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State recognizes CNE’s ‘stellar’ military commitment
State recognizes CNE’s ‘stellar’ military commitment
Dick Maloney
Monday, February 10, 2020

State recognizes CNE’s ‘stellar’ military commitment

By Dick Maloney

Usually, when you mix blue and gold, you get green. In the Clermont Northeastern School District, you get purple.

CNE prides itself on its military connections. The high school has two veterans, Steve Thompson and Michael Tabor, on its faculty, and annually sends graduates into the military. The main road of the town of Owensville, two miles east of campus, is lined with banners honoring Clermont Countians who have served. The stretch of U.S. 50 in front of the school is named for Lance Cpl. Nicholas Erdy, who died during combat operations in Iraq in 2005, also a Purple Heart recipient. Parking spaces in the parking lot are reserved for Purple Heart honorees.

Soon, another symbol of the school’s ties to the military will be seen by anyone who drives past. CNE has been designated by the Ohio Department of Education as a Purple Star School – 18 months after it earned Purple Heart School status from the Military Order of the Purple Heart.

“What this award is, it recognizes the schools that show a major commitment to students and families connected to our nation’s military,” Thompson said. “It’s not just for veterans, it’s for military connected families too, where we make it a point to really reach out to those and do whatever we need to accommodate, to help inform or whatever the case may be, to really, really put our mark on helping out our nation’s military, any way, shape or form.”

Thompson, a social studies teacher at the high school, led the effort for both titles. He learned about the program from Greg Rose, a former CNE teacher who now works at Milford High School. Rose, in turn, said Thompson told him about the Purple Heart School program.

“Steve and I coached football together and became great friends through working together at CNE. He is a tremendous individual that I have admired for several years. I have always respected what he stands for and am extremely thankful for his service and those of his fellow brothers in arms,” Rose said.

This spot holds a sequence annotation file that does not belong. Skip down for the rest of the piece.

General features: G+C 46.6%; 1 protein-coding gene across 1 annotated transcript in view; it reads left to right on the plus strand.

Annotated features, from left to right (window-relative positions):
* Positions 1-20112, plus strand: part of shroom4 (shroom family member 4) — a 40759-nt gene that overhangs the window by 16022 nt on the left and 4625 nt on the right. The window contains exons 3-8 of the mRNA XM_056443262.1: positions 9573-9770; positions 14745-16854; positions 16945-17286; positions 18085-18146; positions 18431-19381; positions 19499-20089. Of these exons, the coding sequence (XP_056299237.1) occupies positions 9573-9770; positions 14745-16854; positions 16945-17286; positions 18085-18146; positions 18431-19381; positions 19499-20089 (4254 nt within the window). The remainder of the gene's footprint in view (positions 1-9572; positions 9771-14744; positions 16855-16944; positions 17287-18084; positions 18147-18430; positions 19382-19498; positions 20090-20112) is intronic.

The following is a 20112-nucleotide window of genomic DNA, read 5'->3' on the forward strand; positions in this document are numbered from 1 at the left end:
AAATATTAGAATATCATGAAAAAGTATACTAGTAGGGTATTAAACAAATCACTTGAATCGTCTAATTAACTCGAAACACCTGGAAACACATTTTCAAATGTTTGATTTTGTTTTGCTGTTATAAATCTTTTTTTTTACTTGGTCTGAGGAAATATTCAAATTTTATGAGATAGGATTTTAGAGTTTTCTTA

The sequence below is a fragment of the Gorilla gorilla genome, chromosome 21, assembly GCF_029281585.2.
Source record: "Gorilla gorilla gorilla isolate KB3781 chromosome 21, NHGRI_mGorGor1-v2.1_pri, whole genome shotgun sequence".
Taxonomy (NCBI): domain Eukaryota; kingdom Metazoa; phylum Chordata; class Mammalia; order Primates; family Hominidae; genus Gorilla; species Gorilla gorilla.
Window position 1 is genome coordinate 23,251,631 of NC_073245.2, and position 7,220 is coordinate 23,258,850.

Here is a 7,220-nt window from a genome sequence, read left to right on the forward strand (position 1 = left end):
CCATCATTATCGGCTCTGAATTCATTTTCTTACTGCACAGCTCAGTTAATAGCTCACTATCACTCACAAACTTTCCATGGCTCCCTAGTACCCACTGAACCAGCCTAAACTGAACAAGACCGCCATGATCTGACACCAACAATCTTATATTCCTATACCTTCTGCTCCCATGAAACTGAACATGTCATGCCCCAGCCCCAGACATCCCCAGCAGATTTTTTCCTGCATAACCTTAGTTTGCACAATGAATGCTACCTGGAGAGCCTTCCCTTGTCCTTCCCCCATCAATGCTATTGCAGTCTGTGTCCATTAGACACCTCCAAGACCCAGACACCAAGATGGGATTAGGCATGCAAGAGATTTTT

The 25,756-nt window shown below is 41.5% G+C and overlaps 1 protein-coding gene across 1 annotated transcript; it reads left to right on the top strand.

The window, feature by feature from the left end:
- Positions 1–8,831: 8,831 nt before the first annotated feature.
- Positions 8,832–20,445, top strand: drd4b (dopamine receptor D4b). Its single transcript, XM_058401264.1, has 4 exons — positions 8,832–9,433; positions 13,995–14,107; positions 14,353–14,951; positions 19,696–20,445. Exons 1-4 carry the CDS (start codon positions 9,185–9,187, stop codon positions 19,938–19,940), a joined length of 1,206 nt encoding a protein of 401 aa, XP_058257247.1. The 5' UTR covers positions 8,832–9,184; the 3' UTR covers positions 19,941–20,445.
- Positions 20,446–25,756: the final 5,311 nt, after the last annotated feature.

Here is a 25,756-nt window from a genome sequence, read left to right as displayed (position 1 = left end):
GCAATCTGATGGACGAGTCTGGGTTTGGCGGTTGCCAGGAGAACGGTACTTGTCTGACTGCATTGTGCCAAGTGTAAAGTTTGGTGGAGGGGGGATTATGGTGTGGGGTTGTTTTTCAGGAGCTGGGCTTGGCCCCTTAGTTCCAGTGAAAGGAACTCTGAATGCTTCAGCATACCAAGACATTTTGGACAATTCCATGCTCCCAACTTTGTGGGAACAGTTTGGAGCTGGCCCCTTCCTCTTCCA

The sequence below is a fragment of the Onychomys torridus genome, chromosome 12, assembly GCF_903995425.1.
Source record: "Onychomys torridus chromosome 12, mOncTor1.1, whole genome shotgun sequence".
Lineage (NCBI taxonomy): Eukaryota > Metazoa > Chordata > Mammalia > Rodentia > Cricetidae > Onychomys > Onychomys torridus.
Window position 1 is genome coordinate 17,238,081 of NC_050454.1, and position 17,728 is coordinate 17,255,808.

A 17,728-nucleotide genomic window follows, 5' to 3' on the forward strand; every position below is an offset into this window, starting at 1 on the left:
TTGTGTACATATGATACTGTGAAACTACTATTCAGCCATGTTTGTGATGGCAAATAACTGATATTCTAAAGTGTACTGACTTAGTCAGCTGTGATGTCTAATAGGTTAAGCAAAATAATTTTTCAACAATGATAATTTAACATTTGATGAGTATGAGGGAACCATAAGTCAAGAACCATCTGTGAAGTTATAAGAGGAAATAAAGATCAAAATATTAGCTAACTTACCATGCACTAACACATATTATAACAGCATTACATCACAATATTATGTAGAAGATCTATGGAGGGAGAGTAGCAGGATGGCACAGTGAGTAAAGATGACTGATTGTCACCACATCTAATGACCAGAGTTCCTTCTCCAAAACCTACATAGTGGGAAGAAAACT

Schools must meet criteria set forth by the ODE, including two required activities and one optional activity. According to the ODE website, education.ohio.gov, required activities are:

• The school must have a staff point of contact for military students and families who serves as the primary liaison between them and the school. Thompson fills that role. He completed an online professional development course. The liaison identifies and informs teachers of the military-connected students in their classrooms and the special considerations military families and students should receive.

• The school maintains a dedicated page on its website featuring resources for military families.

Optional activities include:

• The school provides professional development for additional staff on special considerations for military students and families.

• The local school board passes a resolution publicizing the school’s support for military children and families.

• The school hosts a military recognition event that demonstrates a military-friendly culture.

CNE had those covered, and more.

“We actually went above and beyond on this. They wanted a Veterans Day assembly. We’ve done that,” Thompson said. “The other thing we did was hold a Military Night for a football game. Our students, Carson Fishback was one that organizes the Rocket Rowdies, there’s a certain theme for the football game, and they’re Red, White and Blue’d out, man. It’s pretty cool to see on a Friday night football game.”

Two years ago, members of Blue Skies for Good Guys and Gals – Team Fastrax parachuted into the football stadium with a large U.S. Flag. They also bring in CNE grads who serve or have served to serve as honorary captains for football games.

(Thompson was recently named CNE’s varsity football coach after working on staff as defensive coordinator.)

As a Purple Star School, CNE will receive a placard that will be placed on the high school building.

“It has the display of the Purple Star with the yellow ribbon around it. It will be for the entire community to see and I think that’s going to be a big thing for the community,” Thompson said. “I think that people in this area have a tremendous amount of admiration for the military and for the veteran community and I think it’s awesome to be a part of. Love, love this town.”

Thompson will continue to seek ways to brand CNE as a military-friendly school and district. He and Tabor want to start a Junior ROTC program, perhaps combining with other county schools such as Batavia and Williamsburg. CNE has been on a waiting list for three years.

A Purple Heart recipient himself, Thompson understands the strong ties between his school and its community, while deflecting any credit for strengthening those bonds.

“This has nothing to do with me, this is the whole school in general. They’ve really put their heart and soul into each piece that they do, and then finally putting it together and sending it on to ODE is how we got this, so it’s really awesome to be part of,” Thompson said.

“This town, I know this town, we’ve shed some serious amount of blood to keep those stripes red on the American flag and I think this is, we’ve, when you ask why that is, I just think this town represents small-town America,” he said.

CNE and Grant Career Center were among Clermont County schools to earn Purple Star designation in 2020. Milford is also a Purple Star School.